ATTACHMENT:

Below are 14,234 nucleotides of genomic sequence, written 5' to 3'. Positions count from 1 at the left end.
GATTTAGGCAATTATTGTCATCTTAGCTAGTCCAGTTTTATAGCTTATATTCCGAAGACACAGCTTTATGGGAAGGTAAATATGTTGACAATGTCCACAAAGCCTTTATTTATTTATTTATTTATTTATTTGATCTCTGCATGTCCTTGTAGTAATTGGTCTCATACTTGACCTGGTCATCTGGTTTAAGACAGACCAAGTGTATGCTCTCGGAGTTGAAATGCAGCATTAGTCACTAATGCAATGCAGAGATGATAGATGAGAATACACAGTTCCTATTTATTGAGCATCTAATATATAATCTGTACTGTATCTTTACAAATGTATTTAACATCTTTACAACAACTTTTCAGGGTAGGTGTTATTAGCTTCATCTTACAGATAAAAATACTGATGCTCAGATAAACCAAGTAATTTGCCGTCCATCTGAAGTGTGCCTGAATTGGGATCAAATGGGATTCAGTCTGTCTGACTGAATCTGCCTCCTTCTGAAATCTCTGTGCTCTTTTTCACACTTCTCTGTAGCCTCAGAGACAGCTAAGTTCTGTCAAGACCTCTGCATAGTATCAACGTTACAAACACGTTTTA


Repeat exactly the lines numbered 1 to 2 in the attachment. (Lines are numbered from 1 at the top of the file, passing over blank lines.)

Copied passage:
Below are 14,234 nucleotides of genomic sequence, written 5' to 3'. Positions count from 1 at the left end.
GATTTAGGCAATTATTGTCATCTTAGCTAGTCCAGTTTTATAGCTTATATTCCGAAGACACAGCTTTATGGGAAGGTAAATATGTTGACAATGTCCACAAAGCCTTTATTTATTTATTTATTTATTTATTTGATCTCTGCATGTCCTTGTAGTAATTGGTCTCATACTTGACCTGGTCATCTGGTTTAAGACAGACCAAGTGTATGCTCTCGGAGTTGAAATGCAGCATTAGTCACTAATGCAATGCAGAGATGATAGATGAGAATACACAGTTCCTATTTATTGAGCATCTAATATATAATCTGTACTGTATCTTTACAAATGTATTTAACATCTTTACAACAACTTTTCAGGGTAGGTGTTATTAGCTTCATCTTACAGATAAAAATACTGATGCTCAGATAAACCAAGTAATTTGCCGTCCATCTGAAGTGTGCCTGAATTGGGATCAAATGGGATTCAGTCTGTCTGACTGAATCTGCCTCCTTCTGAAATCTCTGTGCTCTTTTTCACACTTCTCTGTAGCCTCAGAGACAGCTAAGTTCTGTCAAGACCTCTGCATAGTATCAACGTTACAAACACGTTTTA